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NERC seizes on Willetts’ offer for separate Antarctic funding

The Natural Environment Research Council’s future plans for the British Antarctic Survey will be based on science minister David Willetts’ suggestion that the organisation could receive its own ring-fenced budget.

At a NERC council meeting on 1 November, it was decided to cancel a controversial plan to merge BAS with the National Oceanography Centre.

However, the final decision was announced not by NERC but by science minister David Willetts on 2 November. “Having completed its consultation, NERC Council agreed that it will not proceed with the proposal for merger,” read a statement from the minister.

NERC now says that it is making plans for the future based on an idea that Willetts put forward at a meeting in parliament this week—that NERC should have a separate budget for running projects in the Antarctic.

In a short statement the council said: “In light of the minister’s statement in respect of a discrete funding line for Antarctic infrastructure and logistics, NERC will be considering ways forward.”

Nick Owens, director of BAS until March this year, says such a decision would be “rather ironic” since he suggested the same solution to NERC and officials from the Department for Business, Innovation and Skills in the past. They all rejected the idea, he says, and cited the Haldane principle, which is supposed to prevent ministers from interfering in research funding decisions, as a reason.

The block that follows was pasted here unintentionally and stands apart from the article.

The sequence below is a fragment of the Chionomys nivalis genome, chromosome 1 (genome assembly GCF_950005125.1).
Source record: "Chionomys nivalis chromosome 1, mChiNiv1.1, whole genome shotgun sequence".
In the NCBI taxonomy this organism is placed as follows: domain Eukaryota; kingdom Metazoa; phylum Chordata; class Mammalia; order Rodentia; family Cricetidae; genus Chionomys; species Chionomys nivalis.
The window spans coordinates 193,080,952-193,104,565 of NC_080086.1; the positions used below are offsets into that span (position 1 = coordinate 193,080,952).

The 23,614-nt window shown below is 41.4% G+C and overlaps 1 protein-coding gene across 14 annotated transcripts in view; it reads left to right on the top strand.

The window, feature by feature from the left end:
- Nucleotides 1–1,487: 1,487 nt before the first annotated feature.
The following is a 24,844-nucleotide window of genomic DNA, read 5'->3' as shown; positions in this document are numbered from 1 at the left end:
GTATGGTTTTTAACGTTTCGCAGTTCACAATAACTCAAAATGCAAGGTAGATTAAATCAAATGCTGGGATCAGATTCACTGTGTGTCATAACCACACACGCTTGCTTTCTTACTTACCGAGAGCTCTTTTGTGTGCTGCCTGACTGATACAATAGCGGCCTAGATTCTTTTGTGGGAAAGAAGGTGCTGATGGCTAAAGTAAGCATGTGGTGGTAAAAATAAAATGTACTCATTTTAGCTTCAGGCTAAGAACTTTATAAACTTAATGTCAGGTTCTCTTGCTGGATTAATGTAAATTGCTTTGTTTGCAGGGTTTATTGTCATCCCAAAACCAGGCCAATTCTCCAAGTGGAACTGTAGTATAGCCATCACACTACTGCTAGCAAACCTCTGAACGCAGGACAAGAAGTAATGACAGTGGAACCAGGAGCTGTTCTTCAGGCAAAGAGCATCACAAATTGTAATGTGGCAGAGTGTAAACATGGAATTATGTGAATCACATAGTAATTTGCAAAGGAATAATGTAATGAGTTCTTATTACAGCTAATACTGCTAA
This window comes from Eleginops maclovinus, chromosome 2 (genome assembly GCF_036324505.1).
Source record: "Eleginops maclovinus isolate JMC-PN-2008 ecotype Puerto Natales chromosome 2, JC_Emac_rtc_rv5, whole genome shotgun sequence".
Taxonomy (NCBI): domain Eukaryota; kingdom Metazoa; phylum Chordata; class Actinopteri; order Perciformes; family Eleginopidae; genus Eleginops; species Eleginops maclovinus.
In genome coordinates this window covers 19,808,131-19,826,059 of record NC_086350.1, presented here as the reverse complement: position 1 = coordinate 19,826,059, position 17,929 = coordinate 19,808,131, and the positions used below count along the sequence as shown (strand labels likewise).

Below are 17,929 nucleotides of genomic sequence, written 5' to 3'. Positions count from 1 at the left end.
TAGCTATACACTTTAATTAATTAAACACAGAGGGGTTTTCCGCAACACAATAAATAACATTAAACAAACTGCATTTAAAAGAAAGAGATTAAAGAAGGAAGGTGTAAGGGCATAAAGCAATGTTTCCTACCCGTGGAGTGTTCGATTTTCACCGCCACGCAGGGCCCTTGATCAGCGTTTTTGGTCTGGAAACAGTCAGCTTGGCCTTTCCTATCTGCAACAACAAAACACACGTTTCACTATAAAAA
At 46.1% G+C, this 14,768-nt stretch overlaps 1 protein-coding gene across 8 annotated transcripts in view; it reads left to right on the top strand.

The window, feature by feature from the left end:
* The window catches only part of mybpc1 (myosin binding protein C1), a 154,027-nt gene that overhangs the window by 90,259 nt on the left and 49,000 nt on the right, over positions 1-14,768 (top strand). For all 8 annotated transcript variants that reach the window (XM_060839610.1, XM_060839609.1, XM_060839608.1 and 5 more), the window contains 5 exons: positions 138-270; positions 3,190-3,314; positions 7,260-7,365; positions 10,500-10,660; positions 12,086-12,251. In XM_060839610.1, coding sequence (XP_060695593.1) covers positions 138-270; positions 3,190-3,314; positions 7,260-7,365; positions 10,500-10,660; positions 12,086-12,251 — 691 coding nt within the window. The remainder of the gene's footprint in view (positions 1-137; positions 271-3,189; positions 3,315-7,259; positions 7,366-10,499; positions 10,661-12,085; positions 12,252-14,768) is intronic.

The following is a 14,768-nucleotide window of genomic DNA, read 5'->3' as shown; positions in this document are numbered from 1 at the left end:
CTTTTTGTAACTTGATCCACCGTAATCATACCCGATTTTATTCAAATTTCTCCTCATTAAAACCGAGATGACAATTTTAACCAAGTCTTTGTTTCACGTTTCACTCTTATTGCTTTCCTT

NERC has now been urged to appoint a separate director for BAS rather than allowing Ed Hill, also director of the NOC, to continue to lead BAS as its interim director. Hill has directed both institutes for the eight months since Owens’ departure.

“We are concerned that we are still left in a situation where we do not have an independent director and we strongly hope that that is resolved as swiftly as possible,” a BAS employee told Research Fortnight.

MPs debating the Antarctic Bill in the House of Commons welcomed the decision to halt the merger, but echoed the call for action to move the situation at BAS forward.

Julian Huppert, Liberal Democrat MP for Cambridge, said that NERC must focus on the future of BAS, but that there were “real questions” to be asked about why a separate director had not been appointed already.

In a statement given to the Science Media Centre, John Dudeney, the former deputy director of BAS, said that while he was delighted by the decision, “the devil will be in the detail—the detail which is not included”. He added that NERC would have to “move swiftly” to appoint senior staff and decide on the future management of NERC ships, adding it needed “to reflect on how they went about the process in this case”.

In a separate statement, a spokeswoman for the environmental group Friends of the Earth said NERC “still has questions to answer about why and how this merger was proposed in the first place”.